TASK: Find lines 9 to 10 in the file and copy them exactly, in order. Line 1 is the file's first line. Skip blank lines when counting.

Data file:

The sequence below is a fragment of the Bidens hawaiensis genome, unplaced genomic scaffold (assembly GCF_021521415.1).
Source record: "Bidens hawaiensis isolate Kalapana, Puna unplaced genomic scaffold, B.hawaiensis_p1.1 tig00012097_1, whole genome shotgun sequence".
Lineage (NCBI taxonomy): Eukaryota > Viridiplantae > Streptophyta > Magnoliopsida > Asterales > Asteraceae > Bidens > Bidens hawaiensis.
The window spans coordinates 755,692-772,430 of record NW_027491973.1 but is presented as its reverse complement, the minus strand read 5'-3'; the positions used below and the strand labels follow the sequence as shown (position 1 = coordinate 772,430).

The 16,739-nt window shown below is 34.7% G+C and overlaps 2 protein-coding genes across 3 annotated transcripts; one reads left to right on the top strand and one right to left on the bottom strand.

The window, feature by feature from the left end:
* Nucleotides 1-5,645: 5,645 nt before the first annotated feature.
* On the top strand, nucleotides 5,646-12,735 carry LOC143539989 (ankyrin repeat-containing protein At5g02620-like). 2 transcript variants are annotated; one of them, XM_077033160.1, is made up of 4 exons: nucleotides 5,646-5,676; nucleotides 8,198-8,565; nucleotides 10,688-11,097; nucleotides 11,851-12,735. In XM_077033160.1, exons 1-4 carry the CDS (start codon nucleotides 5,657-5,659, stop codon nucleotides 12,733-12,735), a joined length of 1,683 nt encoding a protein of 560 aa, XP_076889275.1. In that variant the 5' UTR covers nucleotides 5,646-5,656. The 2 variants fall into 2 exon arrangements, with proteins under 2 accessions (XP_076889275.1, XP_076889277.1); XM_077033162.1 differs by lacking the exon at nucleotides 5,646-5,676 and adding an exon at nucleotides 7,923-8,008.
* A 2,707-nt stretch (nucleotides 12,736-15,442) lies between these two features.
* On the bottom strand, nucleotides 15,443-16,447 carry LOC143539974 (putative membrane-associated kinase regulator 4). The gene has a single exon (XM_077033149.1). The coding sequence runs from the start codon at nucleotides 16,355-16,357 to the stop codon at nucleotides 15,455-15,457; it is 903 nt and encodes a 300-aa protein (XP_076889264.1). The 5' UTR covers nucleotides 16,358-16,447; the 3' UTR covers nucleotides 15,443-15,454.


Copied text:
* A 2,707-nt stretch (nucleotides 12,736-15,442) lies between these two features.
* On the bottom strand, nucleotides 15,443-16,447 carry LOC143539974 (putative membrane-associated kinase regulator 4). The gene has a single exon (XM_077033149.1). The coding sequence runs from the start codon at nucleotides 16,355-16,357 to the stop codon at nucleotides 15,455-15,457; it is 903 nt and encodes a 300-aa protein (XP_076889264.1). The 5' UTR covers nucleotides 16,358-16,447; the 3' UTR covers nucleotides 15,443-15,454.